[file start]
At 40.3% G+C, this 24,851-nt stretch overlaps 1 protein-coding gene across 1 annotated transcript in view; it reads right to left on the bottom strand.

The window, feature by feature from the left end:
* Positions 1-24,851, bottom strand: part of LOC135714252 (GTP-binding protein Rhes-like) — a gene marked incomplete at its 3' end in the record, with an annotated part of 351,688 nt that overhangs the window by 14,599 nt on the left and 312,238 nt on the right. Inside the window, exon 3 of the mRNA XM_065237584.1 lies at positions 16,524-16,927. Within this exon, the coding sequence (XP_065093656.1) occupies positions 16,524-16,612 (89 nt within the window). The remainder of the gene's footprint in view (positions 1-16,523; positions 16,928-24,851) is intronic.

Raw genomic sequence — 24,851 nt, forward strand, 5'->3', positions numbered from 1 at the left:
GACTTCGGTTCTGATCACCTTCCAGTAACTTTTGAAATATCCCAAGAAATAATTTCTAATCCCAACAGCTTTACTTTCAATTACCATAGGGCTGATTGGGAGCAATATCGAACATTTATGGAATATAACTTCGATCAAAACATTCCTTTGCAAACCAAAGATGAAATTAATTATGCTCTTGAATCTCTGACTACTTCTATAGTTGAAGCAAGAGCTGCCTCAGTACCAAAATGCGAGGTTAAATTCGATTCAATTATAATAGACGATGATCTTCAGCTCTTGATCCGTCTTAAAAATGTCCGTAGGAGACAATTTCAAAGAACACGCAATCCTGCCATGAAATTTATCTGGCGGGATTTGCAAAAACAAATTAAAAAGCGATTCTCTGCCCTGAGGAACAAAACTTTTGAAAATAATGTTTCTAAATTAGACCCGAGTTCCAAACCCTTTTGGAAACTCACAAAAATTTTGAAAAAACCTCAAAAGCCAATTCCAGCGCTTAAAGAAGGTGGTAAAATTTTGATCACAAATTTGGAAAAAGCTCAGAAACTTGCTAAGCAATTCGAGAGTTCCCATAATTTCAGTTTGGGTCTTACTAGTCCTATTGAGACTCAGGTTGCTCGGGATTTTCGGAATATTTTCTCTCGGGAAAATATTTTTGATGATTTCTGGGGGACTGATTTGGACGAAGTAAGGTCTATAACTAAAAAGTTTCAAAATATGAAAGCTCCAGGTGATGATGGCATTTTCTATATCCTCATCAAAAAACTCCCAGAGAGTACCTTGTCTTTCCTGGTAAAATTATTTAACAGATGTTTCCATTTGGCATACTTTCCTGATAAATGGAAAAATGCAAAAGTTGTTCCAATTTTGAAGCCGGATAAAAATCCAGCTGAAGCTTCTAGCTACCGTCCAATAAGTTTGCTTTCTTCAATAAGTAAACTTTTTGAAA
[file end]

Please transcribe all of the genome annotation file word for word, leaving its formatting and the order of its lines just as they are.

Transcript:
At 40.3% G+C, this 24,851-nt stretch overlaps 1 protein-coding gene across 1 annotated transcript in view; it reads right to left on the bottom strand.

The window, feature by feature from the left end:
* Positions 1-24,851, bottom strand: part of LOC135714252 (GTP-binding protein Rhes-like) — a gene marked incomplete at its 3' end in the record, with an annotated part of 351,688 nt that overhangs the window by 14,599 nt on the left and 312,238 nt on the right. Inside the window, exon 3 of the mRNA XM_065237584.1 lies at positions 16,524-16,927. Within this exon, the coding sequence (XP_065093656.1) occupies positions 16,524-16,612 (89 nt within the window). The remainder of the gene's footprint in view (positions 1-16,523; positions 16,928-24,851) is intronic.

Raw genomic sequence — 24,851 nt, forward strand, 5'->3', positions numbered from 1 at the left:
GACTTCGGTTCTGATCACCTTCCAGTAACTTTTGAAATATCCCAAGAAATAATTTCTAATCCCAACAGCTTTACTTTCAATTACCATAGGGCTGATTGGGAGCAATATCGAACATTTATGGAATATAACTTCGATCAAAACATTCCTTTGCAAACCAAAGATGAAATTAATTATGCTCTTGAATCTCTGACTACTTCTATAGTTGAAGCAAGAGCTGCCTCAGTACCAAAATGCGAGGTTAAATTCGATTCAATTATAATAGACGATGATCTTCAGCTCTTGATCCGTCTTAAAAATGTCCGTAGGAGACAATTTCAAAGAACACGCAATCCTGCCATGAAATTTATCTGGCGGGATTTGCAAAAACAAATTAAAAAGCGATTCTCTGCCCTGAGGAACAAAACTTTTGAAAATAATGTTTCTAAATTAGACCCGAGTTCCAAACCCTTTTGGAAACTCACAAAAATTTTGAAAAAACCTCAAAAGCCAATTCCAGCGCTTAAAGAAGGTGGTAAAATTTTGATCACAAATTTGGAAAAAGCTCAGAAACTTGCTAAGCAATTCGAGAGTTCCCATAATTTCAGTTTGGGTCTTACTAGTCCTATTGAGACTCAGGTTGCTCGGGATTTTCGGAATATTTTCTCTCGGGAAAATATTTTTGATGATTTCTGGGGGACTGATTTGGACGAAGTAAGGTCTATAACTAAAAAGTTTCAAAATATGAAAGCTCCAGGTGATGATGGCATTTTCTATATCCTCATCAAAAAACTCCCAGAGAGTACCTTGTCTTTCCTGGTAAAATTATTTAACAGATGTTTCCATTTGGCATACTTTCCTGATAAATGGAAAAATGCAAAAGTTGTTCCAATTTTGAAGCCGGATAAAAATCCAGCTGAAGCTTCTAGCTACCGTCCAATAAGTTTGCTTTCTTCAATAAGTAAACTTTTTGAAA